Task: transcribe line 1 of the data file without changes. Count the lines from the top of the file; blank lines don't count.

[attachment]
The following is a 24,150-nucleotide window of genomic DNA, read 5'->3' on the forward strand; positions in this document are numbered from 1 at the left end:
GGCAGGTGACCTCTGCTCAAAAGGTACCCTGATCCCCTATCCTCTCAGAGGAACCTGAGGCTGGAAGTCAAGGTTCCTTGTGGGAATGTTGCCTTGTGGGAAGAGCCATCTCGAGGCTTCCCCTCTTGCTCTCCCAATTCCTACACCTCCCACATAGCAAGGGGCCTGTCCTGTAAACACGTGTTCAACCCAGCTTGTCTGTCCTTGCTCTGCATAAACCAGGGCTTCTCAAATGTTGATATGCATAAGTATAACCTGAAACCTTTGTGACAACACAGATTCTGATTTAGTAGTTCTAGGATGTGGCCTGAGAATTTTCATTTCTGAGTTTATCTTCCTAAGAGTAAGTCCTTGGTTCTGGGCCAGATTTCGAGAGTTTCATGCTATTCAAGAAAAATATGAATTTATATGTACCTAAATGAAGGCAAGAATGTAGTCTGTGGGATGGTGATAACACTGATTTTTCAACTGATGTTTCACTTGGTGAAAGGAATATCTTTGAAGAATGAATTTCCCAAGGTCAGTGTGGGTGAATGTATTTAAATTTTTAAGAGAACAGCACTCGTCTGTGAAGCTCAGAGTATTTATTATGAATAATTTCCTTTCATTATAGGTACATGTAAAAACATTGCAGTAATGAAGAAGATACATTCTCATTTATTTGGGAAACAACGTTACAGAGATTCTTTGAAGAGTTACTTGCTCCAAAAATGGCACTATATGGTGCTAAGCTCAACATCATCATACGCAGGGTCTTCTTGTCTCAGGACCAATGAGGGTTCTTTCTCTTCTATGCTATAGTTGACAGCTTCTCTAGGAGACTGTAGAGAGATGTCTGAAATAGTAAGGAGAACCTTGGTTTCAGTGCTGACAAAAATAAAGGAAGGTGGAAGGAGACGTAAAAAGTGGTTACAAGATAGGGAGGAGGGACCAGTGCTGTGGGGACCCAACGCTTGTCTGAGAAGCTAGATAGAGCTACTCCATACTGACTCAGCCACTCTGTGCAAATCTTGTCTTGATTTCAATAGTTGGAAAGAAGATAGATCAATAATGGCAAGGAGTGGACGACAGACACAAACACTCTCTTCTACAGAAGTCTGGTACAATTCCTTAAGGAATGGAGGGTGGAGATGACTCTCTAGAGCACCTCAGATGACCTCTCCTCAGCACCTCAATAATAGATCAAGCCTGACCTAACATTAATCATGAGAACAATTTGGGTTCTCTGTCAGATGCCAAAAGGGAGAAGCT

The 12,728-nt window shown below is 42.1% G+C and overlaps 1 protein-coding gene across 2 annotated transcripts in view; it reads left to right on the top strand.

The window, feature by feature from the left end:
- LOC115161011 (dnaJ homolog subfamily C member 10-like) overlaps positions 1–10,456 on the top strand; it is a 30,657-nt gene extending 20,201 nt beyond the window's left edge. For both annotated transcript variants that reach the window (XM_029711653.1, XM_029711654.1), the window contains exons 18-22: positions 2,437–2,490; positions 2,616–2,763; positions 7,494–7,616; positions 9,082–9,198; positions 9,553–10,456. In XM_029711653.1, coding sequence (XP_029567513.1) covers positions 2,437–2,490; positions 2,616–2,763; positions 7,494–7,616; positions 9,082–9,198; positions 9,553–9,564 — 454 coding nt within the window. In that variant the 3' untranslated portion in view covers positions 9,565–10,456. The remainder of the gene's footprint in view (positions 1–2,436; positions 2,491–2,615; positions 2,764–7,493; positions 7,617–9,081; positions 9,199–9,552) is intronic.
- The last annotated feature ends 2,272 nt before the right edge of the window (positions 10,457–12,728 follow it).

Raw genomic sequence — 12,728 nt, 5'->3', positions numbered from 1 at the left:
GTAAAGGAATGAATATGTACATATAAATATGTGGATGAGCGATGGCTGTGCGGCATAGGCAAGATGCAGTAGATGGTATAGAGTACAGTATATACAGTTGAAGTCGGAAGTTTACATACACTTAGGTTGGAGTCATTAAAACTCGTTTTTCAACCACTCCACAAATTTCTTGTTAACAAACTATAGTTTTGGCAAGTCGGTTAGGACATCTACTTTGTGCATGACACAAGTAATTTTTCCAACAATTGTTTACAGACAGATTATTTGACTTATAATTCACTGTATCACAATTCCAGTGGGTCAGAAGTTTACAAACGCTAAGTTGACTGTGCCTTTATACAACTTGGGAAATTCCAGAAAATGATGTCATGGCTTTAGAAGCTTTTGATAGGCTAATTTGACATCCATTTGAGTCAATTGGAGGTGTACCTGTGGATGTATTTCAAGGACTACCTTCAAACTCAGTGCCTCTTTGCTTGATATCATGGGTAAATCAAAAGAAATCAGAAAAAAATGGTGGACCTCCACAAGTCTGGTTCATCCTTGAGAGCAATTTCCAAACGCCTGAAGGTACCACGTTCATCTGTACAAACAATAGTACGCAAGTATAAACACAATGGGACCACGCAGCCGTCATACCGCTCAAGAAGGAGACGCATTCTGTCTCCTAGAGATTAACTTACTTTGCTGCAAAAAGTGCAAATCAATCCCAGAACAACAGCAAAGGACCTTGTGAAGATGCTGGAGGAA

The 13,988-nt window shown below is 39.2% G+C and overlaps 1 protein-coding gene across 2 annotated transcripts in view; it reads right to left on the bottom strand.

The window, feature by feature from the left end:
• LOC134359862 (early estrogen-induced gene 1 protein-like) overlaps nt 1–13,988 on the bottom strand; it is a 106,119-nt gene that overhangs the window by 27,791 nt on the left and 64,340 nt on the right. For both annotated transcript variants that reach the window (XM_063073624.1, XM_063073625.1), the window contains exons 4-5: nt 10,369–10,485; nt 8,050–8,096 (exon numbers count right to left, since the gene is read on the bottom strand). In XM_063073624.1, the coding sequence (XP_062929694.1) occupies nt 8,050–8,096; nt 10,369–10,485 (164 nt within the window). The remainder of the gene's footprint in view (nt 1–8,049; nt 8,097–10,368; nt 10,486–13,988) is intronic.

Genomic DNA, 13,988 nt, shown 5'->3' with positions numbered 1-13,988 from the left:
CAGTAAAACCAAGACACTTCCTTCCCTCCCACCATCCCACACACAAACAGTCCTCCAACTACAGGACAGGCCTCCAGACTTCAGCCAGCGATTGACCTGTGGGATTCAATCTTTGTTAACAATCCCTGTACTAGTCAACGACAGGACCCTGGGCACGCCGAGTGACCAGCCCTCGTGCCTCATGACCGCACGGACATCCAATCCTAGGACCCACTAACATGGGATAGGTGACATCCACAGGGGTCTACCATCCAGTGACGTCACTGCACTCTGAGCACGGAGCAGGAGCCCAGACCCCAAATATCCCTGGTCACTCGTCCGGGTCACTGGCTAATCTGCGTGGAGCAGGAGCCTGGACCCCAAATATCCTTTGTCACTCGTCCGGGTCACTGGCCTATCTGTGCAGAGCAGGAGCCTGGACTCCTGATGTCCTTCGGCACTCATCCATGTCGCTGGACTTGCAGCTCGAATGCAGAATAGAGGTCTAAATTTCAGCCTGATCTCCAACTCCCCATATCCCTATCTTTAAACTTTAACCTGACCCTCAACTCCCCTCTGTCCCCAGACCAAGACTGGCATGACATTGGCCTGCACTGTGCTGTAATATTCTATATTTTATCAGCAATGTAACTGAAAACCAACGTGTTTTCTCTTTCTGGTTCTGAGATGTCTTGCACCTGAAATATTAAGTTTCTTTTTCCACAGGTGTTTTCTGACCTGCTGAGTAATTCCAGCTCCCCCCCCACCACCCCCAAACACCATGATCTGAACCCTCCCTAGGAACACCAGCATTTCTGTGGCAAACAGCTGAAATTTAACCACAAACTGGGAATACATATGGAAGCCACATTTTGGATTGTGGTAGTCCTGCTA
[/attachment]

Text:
The following is a 24,150-nucleotide window of genomic DNA, read 5'->3' on the forward strand; positions in this document are numbered from 1 at the left end: